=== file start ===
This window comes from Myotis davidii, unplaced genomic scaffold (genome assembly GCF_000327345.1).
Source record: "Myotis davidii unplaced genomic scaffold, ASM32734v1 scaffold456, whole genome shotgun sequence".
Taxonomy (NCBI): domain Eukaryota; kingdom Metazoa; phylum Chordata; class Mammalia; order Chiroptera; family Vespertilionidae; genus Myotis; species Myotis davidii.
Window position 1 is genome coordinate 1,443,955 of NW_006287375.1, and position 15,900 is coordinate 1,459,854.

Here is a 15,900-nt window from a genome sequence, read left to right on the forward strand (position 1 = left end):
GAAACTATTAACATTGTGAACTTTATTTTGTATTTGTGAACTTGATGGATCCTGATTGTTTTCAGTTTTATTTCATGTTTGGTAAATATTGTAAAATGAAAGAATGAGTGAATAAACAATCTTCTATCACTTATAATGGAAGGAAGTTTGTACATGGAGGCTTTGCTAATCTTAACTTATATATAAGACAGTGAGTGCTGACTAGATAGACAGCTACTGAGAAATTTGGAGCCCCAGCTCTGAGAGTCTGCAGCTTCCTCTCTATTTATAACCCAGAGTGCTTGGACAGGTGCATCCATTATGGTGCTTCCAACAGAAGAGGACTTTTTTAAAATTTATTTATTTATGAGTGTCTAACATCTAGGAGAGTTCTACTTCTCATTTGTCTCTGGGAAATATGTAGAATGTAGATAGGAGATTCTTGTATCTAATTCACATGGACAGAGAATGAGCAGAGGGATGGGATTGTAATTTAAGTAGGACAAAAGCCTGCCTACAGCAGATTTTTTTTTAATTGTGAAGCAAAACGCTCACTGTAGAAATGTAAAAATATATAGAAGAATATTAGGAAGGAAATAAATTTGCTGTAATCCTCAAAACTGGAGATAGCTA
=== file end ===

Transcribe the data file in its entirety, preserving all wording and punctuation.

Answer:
This window comes from Myotis davidii, unplaced genomic scaffold (genome assembly GCF_000327345.1).
Source record: "Myotis davidii unplaced genomic scaffold, ASM32734v1 scaffold456, whole genome shotgun sequence".
Taxonomy (NCBI): domain Eukaryota; kingdom Metazoa; phylum Chordata; class Mammalia; order Chiroptera; family Vespertilionidae; genus Myotis; species Myotis davidii.
Window position 1 is genome coordinate 1,443,955 of NW_006287375.1, and position 15,900 is coordinate 1,459,854.

Here is a 15,900-nt window from a genome sequence, read left to right on the forward strand (position 1 = left end):
GAAACTATTAACATTGTGAACTTTATTTTGTATTTGTGAACTTGATGGATCCTGATTGTTTTCAGTTTTATTTCATGTTTGGTAAATATTGTAAAATGAAAGAATGAGTGAATAAACAATCTTCTATCACTTATAATGGAAGGAAGTTTGTACATGGAGGCTTTGCTAATCTTAACTTATATATAAGACAGTGAGTGCTGACTAGATAGACAGCTACTGAGAAATTTGGAGCCCCAGCTCTGAGAGTCTGCAGCTTCCTCTCTATTTATAACCCAGAGTGCTTGGACAGGTGCATCCATTATGGTGCTTCCAACAGAAGAGGACTTTTTTAAAATTTATTTATTTATGAGTGTCTAACATCTAGGAGAGTTCTACTTCTCATTTGTCTCTGGGAAATATGTAGAATGTAGATAGGAGATTCTTGTATCTAATTCACATGGACAGAGAATGAGCAGAGGGATGGGATTGTAATTTAAGTAGGACAAAAGCCTGCCTACAGCAGATTTTTTTTTAATTGTGAAGCAAAACGCTCACTGTAGAAATGTAAAAATATATAGAAGAATATTAGGAAGGAAATAAATTTGCTGTAATCCTCAAAACTGGAGATAGCTA